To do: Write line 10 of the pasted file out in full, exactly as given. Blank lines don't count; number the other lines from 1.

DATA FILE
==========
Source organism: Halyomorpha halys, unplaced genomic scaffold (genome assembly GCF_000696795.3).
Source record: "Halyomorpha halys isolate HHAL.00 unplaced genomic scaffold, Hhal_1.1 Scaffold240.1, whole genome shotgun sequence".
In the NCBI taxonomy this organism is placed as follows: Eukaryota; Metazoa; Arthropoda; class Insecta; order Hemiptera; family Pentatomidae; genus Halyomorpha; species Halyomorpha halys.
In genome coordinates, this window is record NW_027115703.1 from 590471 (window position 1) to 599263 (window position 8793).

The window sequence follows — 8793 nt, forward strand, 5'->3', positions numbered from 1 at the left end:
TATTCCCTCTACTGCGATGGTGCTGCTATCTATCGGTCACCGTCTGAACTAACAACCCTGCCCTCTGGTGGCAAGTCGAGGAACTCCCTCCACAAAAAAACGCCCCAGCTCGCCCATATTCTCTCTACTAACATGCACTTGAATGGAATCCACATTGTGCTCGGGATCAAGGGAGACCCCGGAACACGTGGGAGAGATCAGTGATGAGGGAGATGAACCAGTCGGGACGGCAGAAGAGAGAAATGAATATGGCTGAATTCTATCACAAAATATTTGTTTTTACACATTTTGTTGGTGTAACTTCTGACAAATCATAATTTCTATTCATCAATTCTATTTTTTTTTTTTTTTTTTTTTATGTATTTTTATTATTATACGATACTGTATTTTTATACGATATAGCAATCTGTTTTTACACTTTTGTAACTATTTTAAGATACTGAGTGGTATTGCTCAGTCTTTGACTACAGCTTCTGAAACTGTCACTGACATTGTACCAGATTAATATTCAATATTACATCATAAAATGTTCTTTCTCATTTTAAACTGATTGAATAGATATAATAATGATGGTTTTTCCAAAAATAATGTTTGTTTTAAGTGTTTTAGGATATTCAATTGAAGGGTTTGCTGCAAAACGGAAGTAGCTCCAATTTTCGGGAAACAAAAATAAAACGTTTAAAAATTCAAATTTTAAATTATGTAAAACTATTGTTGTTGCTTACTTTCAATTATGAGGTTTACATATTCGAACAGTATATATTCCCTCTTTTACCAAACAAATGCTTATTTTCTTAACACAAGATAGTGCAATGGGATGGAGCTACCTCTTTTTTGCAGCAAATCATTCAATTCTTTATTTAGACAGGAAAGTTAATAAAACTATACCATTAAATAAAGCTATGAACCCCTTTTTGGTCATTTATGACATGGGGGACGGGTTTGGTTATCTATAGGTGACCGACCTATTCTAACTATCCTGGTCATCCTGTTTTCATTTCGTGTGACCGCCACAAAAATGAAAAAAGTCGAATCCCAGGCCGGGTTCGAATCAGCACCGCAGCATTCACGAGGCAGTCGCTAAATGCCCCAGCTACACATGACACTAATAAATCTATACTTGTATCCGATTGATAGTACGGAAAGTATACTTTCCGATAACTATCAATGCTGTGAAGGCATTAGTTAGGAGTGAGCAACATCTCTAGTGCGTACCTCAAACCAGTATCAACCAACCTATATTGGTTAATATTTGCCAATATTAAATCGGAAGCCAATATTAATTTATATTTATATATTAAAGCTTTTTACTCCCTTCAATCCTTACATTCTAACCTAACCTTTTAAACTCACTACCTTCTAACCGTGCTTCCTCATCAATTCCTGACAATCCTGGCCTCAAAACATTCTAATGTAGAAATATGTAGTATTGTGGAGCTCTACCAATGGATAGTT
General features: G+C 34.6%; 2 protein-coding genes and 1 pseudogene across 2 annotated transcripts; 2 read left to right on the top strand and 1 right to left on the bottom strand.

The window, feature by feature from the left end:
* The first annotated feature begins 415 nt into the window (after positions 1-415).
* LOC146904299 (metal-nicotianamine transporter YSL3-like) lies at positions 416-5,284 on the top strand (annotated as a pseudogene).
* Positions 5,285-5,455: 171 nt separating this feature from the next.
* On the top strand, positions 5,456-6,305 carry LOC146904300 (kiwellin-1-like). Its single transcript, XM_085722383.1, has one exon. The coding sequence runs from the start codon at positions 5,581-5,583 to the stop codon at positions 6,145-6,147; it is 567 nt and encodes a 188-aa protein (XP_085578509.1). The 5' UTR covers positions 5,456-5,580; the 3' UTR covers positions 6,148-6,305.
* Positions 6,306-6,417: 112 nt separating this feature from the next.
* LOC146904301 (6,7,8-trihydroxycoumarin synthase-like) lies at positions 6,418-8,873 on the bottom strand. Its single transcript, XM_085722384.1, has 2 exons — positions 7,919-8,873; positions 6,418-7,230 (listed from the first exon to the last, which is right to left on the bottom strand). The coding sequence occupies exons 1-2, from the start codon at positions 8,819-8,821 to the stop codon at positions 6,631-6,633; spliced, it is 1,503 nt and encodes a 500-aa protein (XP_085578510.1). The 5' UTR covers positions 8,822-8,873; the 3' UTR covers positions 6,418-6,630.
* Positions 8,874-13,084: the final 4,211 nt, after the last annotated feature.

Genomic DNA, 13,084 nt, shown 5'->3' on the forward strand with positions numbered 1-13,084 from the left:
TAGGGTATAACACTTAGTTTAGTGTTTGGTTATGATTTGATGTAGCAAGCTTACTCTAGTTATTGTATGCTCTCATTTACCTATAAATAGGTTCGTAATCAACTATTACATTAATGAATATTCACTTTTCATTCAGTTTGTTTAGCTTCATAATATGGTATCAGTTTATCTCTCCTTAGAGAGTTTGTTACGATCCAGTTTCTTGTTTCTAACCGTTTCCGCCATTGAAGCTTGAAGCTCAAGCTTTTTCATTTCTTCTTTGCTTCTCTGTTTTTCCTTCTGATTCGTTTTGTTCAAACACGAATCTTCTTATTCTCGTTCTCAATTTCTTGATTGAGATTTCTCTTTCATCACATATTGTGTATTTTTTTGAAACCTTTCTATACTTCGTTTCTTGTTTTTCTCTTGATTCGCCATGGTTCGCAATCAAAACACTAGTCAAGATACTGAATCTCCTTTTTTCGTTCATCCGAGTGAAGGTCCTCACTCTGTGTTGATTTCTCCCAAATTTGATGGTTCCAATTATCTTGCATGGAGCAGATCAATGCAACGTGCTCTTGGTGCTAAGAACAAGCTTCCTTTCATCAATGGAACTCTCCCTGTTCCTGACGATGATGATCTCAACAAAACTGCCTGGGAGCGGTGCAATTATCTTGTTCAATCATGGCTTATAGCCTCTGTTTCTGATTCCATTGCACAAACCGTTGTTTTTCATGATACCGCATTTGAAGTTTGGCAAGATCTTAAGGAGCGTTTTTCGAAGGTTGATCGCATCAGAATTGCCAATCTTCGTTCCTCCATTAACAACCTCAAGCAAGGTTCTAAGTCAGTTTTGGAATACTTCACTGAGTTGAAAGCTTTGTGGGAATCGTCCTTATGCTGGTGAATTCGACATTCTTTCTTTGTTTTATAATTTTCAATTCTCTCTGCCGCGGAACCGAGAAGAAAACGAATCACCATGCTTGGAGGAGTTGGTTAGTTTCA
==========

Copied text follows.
* LOC146904299 (metal-nicotianamine transporter YSL3-like) lies at positions 416-5,284 on the top strand (annotated as a pseudogene).